NREL awards $2M for CdTe PV research
Six new projects will support the Cadmium Telluride Accelerator Consortium (CTAC)
The US Department of Energy’s (DOE’s) National Renewable Energy Laboratory (NREL) has awarded $2 million to fund six projects to support the Cadmium Telluride Accelerator Consortium (CTAC).
Announced in August 2022, CTAC is a three-year consortium intended to accelerate the development of CdTe technologies by lowering the cost and increasing the efficiency of these thin-film solar cells.
There are three topic areas: high efficiency devices; characterisation, modelling, and simulation; and tellurium supply.
High efficiency devices
The University of Utah will develop sputtered, doped widegap materials and bilayer stacks for back contacts to state-of-the-art CdSeTe/CdTe absorbers. The aim is to focus on p-type materials that have energy level alignment predicting hole selectivity, that are also amenable to passivation, and that have a wide gap to provide transparency for enhanced bifaciality or back mirror cell optics.
The team will obtain state-of-the-art absorber stacks from CTAC partners and fabricate sputtered back contacts. It will also continue to develop surface photovoltage and SPV spectroscopy techniques to characterise back contact band structure, traps, and recombination activity.
The University of Delaware will develop new approaches for processing Cd1-xZnxTe solar cells that overcome previously reported difficulties, such as ineffective chloride activation and passivation, which prevented the realisation of high performance with increased open-circuit voltage (VOC) relative to CdTe.
The approach will be based on two hypotheses. First is that modification of film growth, including in situ antimony incorporation, can form more equilibrated films with reduced defects and enhanced grain sizes, reducing the need for high-temperature activation. The second is that alternative halide activation chemistries during post-deposition treatments can minimise the deleterious effects of CdCl2 activation. A final goal of the project will be to confirm the viability of Cd1-xZnxTe by demonstration of a thin-film solar cell with VOC ≥ 1.0 V.
The University of South Florida will develop alternative device architectures based on n-type CdTe/CdSexTe1-x(CST) thin-film absorbers to create opportunities to overcome the efficiency limitations associated with the current state-of-the-art p-type CdTe/CST solar cells. The project aims to build upon advances in n-CdTe/CST films that demonstrated group III and VII n-type doping for CdTe films. We will focus on the development of p-type heterojunction partners for n-CdTe/CST absorbers.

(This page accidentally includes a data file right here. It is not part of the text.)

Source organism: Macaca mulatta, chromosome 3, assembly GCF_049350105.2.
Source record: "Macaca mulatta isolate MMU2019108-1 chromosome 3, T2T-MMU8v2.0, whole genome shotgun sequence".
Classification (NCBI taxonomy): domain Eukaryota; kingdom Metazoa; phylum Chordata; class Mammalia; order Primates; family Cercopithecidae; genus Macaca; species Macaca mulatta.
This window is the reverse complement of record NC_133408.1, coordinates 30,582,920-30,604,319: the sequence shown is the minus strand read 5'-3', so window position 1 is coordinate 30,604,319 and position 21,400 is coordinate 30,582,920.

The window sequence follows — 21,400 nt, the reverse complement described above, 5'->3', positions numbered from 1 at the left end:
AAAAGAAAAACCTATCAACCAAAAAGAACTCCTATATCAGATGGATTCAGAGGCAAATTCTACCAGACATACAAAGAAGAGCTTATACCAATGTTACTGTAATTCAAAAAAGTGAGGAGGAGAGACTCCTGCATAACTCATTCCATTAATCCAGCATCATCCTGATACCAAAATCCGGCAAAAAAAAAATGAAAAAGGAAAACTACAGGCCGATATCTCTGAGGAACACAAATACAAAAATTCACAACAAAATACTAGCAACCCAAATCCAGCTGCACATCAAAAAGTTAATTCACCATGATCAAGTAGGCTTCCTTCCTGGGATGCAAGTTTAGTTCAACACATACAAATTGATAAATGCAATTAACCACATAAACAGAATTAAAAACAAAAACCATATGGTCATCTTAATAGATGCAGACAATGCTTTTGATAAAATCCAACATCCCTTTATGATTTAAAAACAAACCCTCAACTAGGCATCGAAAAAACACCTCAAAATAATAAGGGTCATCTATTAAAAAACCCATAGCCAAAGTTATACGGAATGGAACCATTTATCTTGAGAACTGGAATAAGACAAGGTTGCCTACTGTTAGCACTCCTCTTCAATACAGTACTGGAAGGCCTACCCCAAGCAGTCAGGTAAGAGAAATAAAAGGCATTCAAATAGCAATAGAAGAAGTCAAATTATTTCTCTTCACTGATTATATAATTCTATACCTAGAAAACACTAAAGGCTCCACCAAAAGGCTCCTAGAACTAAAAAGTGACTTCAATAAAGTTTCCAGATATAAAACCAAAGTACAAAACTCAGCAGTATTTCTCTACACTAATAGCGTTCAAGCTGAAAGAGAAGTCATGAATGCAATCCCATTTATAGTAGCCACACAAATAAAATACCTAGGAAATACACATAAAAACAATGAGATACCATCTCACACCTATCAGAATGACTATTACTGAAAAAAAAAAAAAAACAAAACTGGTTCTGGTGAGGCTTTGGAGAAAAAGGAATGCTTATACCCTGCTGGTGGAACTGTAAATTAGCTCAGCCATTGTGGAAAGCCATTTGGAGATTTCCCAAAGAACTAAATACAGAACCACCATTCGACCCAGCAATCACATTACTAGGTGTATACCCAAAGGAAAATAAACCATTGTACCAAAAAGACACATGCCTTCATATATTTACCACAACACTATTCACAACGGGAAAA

Characterisation, modelling, and simulation
Arizona State University will combine the power of hard X-ray microscopy (XRM) and soft X-ray and electron spectroscopies to probe arsenic doped CdSeTe absorbers and devices.
XRM will probe the chemical distribution, atomic environment, and current collection at the nanoscale for the arsenide and selenium absorption edges. Electron and soft X-ray spectroscopies will enable an area-integrating determination of the electronic structure at surfaces (band edges, surface bandgap) and interfaces (band alignment), in addition to the chemical bonding environment of the sulphur, chlorine, and oxygen in the device.
The team aims to tackle two main questions: How do the chemical states of arsenide (and neighbouring atoms) evolve between initial deposition and post-activation? What stressors and processes enhance or prevent activation of As dopants?
The University of Utah will assess the role of microstructures in advanced CdTe devices. The goal is to improve the limiting open-circuit voltage while retaining the maximum values of short-circuit current and fill factor of CdTe solar cells by developing a novel architecture built on a comprehensive understanding of local carrier dynamics. The aim is to investigate the interfacial and microstructural characteristics of advanced CdTe (CdSe(1-x)Tex) Passivated Emitter and Rear Contact (PERC) solar cells.
A microcontact array platform with tunable pattern geometry will enable measurements of global (patterned CdTe PERC) and local carrier transport, delineating the contribution of grain bulk and grain boundaries to overall photovoltaic performance. Using complementary electron/optical microscopy, we will correlate the transport characteristics to the microstructural properties of each sample set (e.g., GrV-doped vs. copper (Cu)-doped CdTe PERCs).
The Missouri University of Science and Technology will enhance Te recovery from copper processing (CP) by optimising the current operations to capture the Te, gold, and silver that are presently lost to tails.
The work covers three areas. First is mineralogical analysis of different processing streams of the flotation circuit of CP ores to identify tellurium carriers and modes of occurrence (i.e., Te in the crystal lattice versus tellerium-rich inclusions in larger minerals). Second is the evaluation of different approaches and flow sheet options for enhanced separation of tellurium, silver, and gold minerals from processing streams of CP ores. Finally, the team will conduct a techno-economic assessment of the capital and operating costs of the developed flow sheets for successful implementation, which could increase the domestic production of tellurium from CP ores by at least 50 percent.
CTAC is funded by the US DOE’s Solar Energy Technologies Office (SETO).